Nairobi, Kenya – A survey carried out by Knight Frank has established that Nairobi lacks an adequate supply of quality logistics space, pushing some firms to invest in their own custom-built facilities.
The Knight Frank Logistics Africa 2016 report – a review of Sub-Saharan Africa’s emerging logistics property sector – notes that occupiers of prime warehouses demand properties built to high technical specifications that support modern retailing, distribution and manufacturing practices.
As a result, the scarcity of high quality warehouses in Nairobi has created abundant opportunities for developers, even on a speculative basis. Typically, the existing stock is old and mainly based in Industrial Area.
Prime logistics space in the capital currently commands a rent of US$4.2 per square metre per month, a relatively low figure largely due to the quality of existing structures.
Ben Woodhams, Managing Director Knight Frank Kenya, said: “Occupiers are willing to pay about US$6 per square metre per month in Nairobi for the same quality of space they would find in South Africa or Eastern Europe. However, local developers are struggling to provide such quality for purpose-built properties at less than US$9 per square metre per month due to existing building practices and lack of economies of scale.”
Out of the 20 cities surveyed across Sub-Saharan Africa, Luanda has the most expensive rents for logistics space at US$21 per square metre per month, owing to limited supply, followed by Abuja (US$12), Accra (US$10) and Maputo (US$10).
Nairobi’s prime warehouse rents compare to the likes of Kigali and Harare, which average US$4 per square metre per month, and Lilongwe at US$3.94 for similar space.
In the Logistics Performance Index 2016 – a World Bank survey of operators providing feedback on the logistics ‘friendliness’ of countries – Kenya is placed second in Sub-Saharan Africa, after South Africa, with a score of 3.33 (out of 5). Globally, Kenya is ranked 42nd in the LPI out of 160 countries.
The Logistics Africa report notes that warehousing is an emerging focus for development in Sub-Saharan Africa, as this property class is currently scarce across much of the region.
“Due to a lack of supply, some occupiers are forced to develop their own property and then ultimately revert to a sale-and-leaseback arrangement as it’s not their core business to own property,” Woodhams said.
The new by-passes around Nairobi have enabled a freeing up of transport routes and the intersections of these new roads have become hotspots for logistics parks such as Tilisi, Tatu Industrial & Logistics Park, Northlands Commercial Park, Infinity Industrial Park and Nairobi Gateway Logistics Park.
According to the report, rising demand for high quality logistics space is driven by retailers and consumer goods manufacturers seeking to expand their African operations and improve distribution networks and supply chains to tap the growth of Africa’s middle classes and the associated expansion of its consumer markets.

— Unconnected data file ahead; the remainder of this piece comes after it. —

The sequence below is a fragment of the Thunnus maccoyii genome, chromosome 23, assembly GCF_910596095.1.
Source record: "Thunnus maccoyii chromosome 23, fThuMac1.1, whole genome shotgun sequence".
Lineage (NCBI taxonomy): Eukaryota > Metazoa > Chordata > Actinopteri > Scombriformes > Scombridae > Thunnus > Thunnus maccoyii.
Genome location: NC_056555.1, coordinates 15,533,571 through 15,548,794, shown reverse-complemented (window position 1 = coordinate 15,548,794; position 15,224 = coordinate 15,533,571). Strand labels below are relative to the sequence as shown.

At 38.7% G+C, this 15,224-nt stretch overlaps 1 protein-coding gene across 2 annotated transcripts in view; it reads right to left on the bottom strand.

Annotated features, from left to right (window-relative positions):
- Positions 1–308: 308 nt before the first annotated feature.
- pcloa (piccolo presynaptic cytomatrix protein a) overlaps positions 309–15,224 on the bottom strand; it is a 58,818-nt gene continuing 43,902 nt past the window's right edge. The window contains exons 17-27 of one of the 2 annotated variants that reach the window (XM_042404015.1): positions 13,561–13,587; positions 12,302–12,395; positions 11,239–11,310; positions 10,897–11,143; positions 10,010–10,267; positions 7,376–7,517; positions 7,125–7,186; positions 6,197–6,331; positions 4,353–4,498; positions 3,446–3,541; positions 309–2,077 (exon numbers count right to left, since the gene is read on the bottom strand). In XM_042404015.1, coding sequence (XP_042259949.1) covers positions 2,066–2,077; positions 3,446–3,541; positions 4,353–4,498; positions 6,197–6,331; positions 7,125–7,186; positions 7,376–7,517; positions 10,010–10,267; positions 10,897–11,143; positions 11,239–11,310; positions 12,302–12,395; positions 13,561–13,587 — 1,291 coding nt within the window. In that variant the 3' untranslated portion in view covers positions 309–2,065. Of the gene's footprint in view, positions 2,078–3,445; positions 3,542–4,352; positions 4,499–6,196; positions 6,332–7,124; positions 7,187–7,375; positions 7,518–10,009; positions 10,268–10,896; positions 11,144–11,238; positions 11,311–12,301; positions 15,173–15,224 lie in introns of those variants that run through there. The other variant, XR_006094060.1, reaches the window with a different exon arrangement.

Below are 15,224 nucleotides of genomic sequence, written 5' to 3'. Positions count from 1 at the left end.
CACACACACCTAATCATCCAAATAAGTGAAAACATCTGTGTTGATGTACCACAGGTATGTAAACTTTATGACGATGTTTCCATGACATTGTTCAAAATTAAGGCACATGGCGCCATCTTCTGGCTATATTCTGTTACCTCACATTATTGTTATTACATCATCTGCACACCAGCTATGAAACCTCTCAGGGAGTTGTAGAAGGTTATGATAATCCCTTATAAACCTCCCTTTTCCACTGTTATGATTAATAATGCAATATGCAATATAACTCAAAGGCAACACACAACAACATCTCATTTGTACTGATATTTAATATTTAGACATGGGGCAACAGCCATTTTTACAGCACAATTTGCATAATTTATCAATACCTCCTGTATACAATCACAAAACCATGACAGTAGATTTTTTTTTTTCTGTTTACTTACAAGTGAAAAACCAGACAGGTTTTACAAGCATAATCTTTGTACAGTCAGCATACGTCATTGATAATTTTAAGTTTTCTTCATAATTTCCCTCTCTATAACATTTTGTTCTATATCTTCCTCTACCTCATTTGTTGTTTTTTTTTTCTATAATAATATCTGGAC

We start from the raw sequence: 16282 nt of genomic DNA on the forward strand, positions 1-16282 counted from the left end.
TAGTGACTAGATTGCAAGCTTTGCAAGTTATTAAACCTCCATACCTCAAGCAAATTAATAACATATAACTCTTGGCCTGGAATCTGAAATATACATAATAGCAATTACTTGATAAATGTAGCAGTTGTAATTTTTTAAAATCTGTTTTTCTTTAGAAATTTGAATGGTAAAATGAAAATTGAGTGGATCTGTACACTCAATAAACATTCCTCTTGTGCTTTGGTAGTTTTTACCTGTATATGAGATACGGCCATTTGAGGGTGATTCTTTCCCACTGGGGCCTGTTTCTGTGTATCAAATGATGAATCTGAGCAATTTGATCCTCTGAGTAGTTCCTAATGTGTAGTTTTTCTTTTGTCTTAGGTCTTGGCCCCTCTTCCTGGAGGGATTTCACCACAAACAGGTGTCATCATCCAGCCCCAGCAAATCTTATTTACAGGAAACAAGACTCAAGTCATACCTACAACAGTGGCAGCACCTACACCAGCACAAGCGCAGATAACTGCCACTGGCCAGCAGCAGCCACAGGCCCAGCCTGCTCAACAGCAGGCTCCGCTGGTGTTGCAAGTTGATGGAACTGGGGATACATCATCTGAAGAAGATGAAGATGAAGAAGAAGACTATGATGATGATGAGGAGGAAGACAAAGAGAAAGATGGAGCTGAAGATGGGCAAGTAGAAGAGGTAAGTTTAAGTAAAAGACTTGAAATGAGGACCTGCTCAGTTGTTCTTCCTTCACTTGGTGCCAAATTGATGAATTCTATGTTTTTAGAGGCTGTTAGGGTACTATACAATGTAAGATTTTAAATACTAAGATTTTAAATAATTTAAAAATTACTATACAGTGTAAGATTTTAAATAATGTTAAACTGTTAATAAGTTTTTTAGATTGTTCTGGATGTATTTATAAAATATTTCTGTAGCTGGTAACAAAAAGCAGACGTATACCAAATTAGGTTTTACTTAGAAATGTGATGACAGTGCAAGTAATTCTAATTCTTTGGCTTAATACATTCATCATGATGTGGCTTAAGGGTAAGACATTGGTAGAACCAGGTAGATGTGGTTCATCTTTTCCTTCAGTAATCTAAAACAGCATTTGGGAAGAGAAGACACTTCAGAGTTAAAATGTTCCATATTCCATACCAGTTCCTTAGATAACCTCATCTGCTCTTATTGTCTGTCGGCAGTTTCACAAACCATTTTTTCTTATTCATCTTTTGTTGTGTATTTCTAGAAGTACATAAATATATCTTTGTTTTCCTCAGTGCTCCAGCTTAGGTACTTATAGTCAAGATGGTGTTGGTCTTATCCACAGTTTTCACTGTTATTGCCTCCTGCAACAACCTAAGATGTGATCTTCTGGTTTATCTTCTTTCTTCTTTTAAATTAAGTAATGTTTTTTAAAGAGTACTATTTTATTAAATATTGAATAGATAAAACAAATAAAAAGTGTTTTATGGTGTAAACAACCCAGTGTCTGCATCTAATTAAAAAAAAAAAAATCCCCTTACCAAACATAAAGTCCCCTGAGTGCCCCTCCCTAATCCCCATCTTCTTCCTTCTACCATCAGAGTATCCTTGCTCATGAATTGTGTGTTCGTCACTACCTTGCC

Peter Welborn, Head of Africa at Knight Frank, said: “We anticipate that opportunities in this sector will continue to increase as African consumer markets grow and retailers and manufacturers require increased volumes of warehousing space. We see locations near ports, and along transport corridors connecting ports with inland commercial cities, as particularly important for operators developing logistics property networks in Africa.”
With around 90% of Africa’s trade happening by sea, the continent’s ports remain crucial locations in logistics networks. However, infrastructure improvements will struggle to keep pace with the speed at which the continent’s economies are growing.
Consequently, innovative solutions have been proposed to overcome Africa’s challenging transport infrastructure. There are, for example, projects underway exploring the use of drones that could allow logistics operators to move goods to locations that lack reliable road networks.
Matthew Colbourne, Commercial Research Associate at Knight Frank, said: “Future demand will be shaped by disruptive technologies such as mobile commerce and drones, which have the potential to have a major impact on logistics property formats and supply chains in Africa.
Indeed, drones may prove to be a ‘leapfrog’ technology for Africa in the same way that mobile phones have allowed many Africans to skip fixed-line networks, moving straight to wireless technology.
To download the Logistics Africa 2016 report in full, please click here.
For further information, please contact:
James Waithaka, PR & Communications Officer, Knight Frank Kenya on +254 725 423 991 or email@example.com
Notes to Editors
Knight Frank LLP is the leading independent global property consultancy. Headquartered in London, Knight Frank, together with its US alliance partner, Newmark Grubb Knight Frank, operates from 417 offices in 58 countries, across six continents, and has over 13,000 employees. The Group advises clients ranging from individual owners and buyers to major developers, investors and corporate tenants. For further information about the company, please visit www.knightfrank.com or www.knightfrank.co.ke